The workshop was 5 days and we worked and produced a ton of work. There is nothing better for me then combining digital media into mixed media art. The workshop "Digital Mixed Media Fiber Journals" instructs artists to digitally print on uncommon surfaces and then combine the digital results in their artwork. One of the treasures of the 5 day workshop format, is the freedom of time in constructing artwork. Each artist achieves varied results in their own vision. With the classroom available non stop, you can always go back after dinner to work.
Jump on the internet and check out the information on the InnSane blog about the various workshops at the Greenville Arms. You can view content of some of the past workshops and get general information.
I am excited to be going back to teach at Hudson River Valley Fiber Art Workshops July 1-7, 2012. I will be doing a complete digital printing workshop. This workshop will teach how to print on recycled beverage cans, skins, specialty fabrics and surfaces, along with having the time to manipulate photoshop files and assemble the surfaces created in the workshop. The workshop description will be posted soon. Although the workshop is a bit away, we will be taking sign ups for participants to take advantage on todays prices for early bird registration. Details coming soon. If you have any questions about this digital workshop, you could email me.
Saturday, April 17, 2010
The last couple of weeks have been long work days in my studio. In May, I will be sharing a show with 2 other artists at the Yavapai College Gallery. The 3 of us won Artist Project Grant awards from the Arizona Commission on the Arts last year. We were all invited to show our work from our projects. I have 2 pieces to finish which are pretty much labor intensive. These pieces will be among the 10-12 pieces for the show. One of the new work contains around 350 printed beverage cans that make 1050 pieces to be assembled and hung in 20 - 24 piece strands. The can pieces have 6 holes punched in each can. Pieces of hemp are attached in each hole. The center holes have a piece of printed amate baek paper wrapped around twigs before the pieces are attached to hang.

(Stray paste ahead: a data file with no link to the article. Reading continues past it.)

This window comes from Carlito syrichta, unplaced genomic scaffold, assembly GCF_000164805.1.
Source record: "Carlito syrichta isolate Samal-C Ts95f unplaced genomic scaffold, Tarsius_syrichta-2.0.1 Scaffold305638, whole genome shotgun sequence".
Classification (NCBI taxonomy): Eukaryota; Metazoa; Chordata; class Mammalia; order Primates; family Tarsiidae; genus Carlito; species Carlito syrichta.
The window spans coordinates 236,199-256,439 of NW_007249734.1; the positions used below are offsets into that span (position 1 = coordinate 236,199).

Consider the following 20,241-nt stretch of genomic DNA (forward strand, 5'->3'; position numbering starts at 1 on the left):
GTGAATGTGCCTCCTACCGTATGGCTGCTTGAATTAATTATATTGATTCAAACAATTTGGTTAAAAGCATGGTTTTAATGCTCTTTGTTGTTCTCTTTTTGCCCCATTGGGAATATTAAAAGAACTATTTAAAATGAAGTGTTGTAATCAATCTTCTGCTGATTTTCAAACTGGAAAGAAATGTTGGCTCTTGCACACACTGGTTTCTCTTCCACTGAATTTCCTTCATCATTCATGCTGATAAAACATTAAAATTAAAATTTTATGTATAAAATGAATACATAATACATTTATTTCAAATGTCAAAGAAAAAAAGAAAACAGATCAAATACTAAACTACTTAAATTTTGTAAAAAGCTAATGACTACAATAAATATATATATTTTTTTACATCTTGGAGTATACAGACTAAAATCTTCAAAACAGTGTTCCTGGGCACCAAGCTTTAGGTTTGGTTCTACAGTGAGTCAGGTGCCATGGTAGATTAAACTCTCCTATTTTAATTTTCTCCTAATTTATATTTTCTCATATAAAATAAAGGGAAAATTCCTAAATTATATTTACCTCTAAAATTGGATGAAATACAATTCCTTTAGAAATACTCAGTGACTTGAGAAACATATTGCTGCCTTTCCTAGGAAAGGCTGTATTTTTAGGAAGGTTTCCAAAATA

The other unfinished piece is crocheted hemp that is 25" x 83". The crochet piece is the base and the top layer is composed of printed lutradur, heat distressed and torn, then layered. Some of the layers are in place with several sheets of lutradur to be added. You can see the yellow tops of the pins anchoring the piece in process.
Tomorrow I fly to Greenville New York to teach a 5 day workshop, but when I return to the studio, my main focus will be to finish this new work. I will be taking all the work to the gallery to hang on May 17th and the opening will be the 28th. It will be great to see these new digital pieces in a gallery setting where it can be photographed.
In the meantime, I also printed some beverage cans this week. I used my Epson R2400 to print the larger sheet of cans you see below. I also used my Epson PM 260 to print individual cans you also see below. (This is the printer featured in my online workshop from last month) This is the first time I used my little 4" x 6" printer for beverage cans and it worked great!